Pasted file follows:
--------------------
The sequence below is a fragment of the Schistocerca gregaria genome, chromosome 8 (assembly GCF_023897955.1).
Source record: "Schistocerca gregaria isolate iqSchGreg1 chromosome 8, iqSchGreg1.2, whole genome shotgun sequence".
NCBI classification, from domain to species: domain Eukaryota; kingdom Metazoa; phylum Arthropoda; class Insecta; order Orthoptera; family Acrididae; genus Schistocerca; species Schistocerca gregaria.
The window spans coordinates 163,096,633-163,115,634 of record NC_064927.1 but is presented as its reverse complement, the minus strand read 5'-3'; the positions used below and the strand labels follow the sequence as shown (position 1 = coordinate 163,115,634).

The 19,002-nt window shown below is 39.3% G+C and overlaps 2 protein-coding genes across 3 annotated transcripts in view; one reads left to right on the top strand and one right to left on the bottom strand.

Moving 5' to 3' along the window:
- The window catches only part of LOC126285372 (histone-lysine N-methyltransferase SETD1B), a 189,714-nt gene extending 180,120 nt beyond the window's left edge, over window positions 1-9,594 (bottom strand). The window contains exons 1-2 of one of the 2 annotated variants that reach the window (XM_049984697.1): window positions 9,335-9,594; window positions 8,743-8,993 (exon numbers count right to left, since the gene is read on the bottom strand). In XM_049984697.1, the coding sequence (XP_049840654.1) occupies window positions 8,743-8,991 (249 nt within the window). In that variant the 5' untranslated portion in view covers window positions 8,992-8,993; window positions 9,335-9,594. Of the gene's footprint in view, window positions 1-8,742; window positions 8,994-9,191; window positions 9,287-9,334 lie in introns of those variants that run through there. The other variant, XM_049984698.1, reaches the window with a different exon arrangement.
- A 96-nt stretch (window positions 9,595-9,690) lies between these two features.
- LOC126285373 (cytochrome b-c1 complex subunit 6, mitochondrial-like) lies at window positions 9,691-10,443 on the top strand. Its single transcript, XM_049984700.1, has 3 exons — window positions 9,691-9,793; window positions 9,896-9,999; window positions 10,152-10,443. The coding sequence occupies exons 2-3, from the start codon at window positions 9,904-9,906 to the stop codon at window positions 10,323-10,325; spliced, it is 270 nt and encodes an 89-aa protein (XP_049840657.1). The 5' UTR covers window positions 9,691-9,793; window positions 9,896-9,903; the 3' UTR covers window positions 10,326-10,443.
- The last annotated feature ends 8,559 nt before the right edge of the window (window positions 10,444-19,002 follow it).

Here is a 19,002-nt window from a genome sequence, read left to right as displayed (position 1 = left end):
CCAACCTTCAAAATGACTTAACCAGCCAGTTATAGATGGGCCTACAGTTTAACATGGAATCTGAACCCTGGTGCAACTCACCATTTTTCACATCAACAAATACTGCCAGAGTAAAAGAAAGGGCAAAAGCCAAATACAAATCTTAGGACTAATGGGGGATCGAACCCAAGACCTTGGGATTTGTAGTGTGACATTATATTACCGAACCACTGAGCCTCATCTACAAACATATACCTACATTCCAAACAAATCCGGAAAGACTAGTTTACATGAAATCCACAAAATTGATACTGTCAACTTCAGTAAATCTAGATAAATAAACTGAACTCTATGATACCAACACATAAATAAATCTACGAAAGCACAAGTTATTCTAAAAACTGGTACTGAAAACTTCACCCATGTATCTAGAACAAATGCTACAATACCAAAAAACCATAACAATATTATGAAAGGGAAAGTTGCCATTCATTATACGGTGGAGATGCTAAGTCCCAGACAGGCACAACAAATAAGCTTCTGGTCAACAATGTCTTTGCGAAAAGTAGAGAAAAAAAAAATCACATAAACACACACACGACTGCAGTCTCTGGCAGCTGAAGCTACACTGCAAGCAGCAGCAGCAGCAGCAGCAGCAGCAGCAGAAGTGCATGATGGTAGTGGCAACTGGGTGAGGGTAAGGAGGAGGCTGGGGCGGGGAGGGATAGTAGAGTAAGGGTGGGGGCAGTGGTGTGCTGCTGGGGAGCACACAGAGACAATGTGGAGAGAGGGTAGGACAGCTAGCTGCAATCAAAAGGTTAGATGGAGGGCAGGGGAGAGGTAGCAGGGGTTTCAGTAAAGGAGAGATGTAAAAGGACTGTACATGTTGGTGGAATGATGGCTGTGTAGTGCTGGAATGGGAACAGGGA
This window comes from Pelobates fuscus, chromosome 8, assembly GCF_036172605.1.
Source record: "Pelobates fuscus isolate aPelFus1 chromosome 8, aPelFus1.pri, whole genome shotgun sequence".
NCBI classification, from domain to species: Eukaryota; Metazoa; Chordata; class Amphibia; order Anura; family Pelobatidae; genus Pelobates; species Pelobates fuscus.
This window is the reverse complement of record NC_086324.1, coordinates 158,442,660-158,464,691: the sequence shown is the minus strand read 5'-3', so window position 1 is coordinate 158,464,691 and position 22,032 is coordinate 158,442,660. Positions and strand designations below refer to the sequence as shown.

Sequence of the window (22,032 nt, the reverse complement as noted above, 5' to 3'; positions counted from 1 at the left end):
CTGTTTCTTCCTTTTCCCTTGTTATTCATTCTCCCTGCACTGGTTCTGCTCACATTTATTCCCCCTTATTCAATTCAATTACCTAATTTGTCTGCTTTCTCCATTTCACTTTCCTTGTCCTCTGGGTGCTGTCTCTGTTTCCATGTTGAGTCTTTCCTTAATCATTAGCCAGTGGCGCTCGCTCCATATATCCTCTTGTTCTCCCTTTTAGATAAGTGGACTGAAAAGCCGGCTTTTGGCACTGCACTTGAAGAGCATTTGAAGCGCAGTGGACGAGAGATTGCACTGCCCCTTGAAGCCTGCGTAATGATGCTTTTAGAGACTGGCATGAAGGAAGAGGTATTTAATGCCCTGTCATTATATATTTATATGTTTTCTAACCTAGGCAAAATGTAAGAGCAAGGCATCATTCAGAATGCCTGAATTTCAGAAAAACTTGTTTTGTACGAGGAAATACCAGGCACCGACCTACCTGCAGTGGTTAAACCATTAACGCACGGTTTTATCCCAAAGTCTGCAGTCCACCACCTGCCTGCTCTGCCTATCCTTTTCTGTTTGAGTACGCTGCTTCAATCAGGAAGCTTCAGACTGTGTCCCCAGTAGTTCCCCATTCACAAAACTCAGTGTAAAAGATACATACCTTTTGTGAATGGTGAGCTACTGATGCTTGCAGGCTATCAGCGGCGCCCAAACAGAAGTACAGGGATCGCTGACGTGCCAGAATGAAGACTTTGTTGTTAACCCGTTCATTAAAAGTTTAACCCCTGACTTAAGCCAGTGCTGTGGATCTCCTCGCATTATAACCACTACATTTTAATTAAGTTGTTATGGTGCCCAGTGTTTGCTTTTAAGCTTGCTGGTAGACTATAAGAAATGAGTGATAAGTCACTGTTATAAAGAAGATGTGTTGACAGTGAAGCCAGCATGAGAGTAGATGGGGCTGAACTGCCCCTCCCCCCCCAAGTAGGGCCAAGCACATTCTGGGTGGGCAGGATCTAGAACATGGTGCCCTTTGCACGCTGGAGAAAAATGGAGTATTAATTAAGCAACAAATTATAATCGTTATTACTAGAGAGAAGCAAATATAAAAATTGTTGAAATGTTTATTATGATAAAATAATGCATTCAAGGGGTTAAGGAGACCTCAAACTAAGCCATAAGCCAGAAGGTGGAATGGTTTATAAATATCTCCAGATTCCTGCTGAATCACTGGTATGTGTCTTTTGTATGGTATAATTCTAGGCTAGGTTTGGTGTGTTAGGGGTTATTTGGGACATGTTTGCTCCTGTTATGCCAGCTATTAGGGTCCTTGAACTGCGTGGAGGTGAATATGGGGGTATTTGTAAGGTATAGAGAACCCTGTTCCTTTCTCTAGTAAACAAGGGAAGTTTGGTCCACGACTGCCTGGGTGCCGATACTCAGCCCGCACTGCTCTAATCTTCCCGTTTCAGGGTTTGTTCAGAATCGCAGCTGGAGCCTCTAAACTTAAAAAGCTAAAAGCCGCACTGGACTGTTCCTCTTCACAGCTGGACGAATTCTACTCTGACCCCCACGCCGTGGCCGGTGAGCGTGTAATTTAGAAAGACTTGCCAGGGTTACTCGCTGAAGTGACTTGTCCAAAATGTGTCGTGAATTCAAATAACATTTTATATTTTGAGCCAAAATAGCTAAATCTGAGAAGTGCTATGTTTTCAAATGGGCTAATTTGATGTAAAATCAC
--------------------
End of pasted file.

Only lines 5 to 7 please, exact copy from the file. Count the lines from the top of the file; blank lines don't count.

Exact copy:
The 19,002-nt window shown below is 39.3% G+C and overlaps 2 protein-coding genes across 3 annotated transcripts in view; one reads left to right on the top strand and one right to left on the bottom strand.

Moving 5' to 3' along the window:
- The window catches only part of LOC126285372 (histone-lysine N-methyltransferase SETD1B), a 189,714-nt gene extending 180,120 nt beyond the window's left edge, over window positions 1-9,594 (bottom strand). The window contains exons 1-2 of one of the 2 annotated variants that reach the window (XM_049984697.1): window positions 9,335-9,594; window positions 8,743-8,993 (exon numbers count right to left, since the gene is read on the bottom strand). In XM_049984697.1, the coding sequence (XP_049840654.1) occupies window positions 8,743-8,991 (249 nt within the window). In that variant the 5' untranslated portion in view covers window positions 8,992-8,993; window positions 9,335-9,594. Of the gene's footprint in view, window positions 1-8,742; window positions 8,994-9,191; window positions 9,287-9,334 lie in introns of those variants that run through there. The other variant, XM_049984698.1, reaches the window with a different exon arrangement.